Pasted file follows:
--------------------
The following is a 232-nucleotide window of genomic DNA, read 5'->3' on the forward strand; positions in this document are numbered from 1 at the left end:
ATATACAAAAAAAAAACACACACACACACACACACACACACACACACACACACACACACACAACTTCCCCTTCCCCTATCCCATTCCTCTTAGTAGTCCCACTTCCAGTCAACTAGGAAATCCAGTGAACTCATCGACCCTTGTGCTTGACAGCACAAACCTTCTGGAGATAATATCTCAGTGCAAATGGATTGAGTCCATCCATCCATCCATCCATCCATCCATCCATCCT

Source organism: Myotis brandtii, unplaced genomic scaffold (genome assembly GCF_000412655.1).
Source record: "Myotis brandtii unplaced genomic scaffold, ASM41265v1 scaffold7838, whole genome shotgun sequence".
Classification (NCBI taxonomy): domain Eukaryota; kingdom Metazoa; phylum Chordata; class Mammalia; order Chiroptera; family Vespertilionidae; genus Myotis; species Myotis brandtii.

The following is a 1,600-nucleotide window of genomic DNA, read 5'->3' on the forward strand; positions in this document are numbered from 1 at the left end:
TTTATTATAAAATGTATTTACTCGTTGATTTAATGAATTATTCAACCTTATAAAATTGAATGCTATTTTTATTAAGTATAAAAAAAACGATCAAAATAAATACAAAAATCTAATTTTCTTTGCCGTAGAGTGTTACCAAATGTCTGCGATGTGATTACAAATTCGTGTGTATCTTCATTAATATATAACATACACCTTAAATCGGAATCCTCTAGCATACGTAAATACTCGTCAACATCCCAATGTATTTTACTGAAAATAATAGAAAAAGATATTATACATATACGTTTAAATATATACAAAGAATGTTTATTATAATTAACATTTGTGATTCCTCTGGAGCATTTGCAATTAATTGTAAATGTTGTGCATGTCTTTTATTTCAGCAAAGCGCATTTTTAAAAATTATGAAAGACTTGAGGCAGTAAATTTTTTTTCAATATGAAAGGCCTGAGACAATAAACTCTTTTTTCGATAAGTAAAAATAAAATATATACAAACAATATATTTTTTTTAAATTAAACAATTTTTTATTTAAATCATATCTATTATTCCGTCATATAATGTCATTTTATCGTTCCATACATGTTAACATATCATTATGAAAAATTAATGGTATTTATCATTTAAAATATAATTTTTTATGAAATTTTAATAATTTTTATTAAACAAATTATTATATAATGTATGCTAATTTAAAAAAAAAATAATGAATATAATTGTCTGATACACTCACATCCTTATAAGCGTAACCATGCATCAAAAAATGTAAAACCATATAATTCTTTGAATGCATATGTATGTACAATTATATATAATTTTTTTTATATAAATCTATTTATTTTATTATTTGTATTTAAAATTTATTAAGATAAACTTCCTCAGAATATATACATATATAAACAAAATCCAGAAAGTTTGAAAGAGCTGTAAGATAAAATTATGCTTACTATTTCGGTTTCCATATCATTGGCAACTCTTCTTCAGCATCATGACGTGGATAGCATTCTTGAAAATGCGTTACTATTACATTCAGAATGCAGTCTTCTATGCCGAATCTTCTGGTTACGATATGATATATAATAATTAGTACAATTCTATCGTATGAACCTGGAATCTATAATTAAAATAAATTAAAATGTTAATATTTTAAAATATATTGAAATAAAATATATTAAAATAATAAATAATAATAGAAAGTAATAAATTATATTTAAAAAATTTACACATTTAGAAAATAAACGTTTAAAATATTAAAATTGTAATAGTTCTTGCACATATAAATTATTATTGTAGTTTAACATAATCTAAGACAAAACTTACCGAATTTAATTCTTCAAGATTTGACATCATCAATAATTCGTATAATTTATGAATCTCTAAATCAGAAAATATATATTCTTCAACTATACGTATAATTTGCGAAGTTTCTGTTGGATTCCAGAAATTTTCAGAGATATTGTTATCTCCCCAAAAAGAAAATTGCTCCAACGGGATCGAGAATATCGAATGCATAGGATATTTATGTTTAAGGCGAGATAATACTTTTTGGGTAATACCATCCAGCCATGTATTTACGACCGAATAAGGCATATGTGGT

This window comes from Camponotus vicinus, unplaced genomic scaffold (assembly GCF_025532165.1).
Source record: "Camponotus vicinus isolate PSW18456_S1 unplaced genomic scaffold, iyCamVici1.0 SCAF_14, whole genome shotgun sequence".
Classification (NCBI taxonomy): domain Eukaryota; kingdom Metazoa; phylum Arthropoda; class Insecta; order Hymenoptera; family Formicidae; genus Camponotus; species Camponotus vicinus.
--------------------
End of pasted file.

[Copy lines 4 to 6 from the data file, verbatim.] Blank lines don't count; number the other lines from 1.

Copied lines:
Source record: "Myotis brandtii unplaced genomic scaffold, ASM41265v1 scaffold7838, whole genome shotgun sequence".
Classification (NCBI taxonomy): domain Eukaryota; kingdom Metazoa; phylum Chordata; class Mammalia; order Chiroptera; family Vespertilionidae; genus Myotis; species Myotis brandtii.

The following is a 1,600-nucleotide window of genomic DNA, read 5'->3' on the forward strand; positions in this document are numbered from 1 at the left end: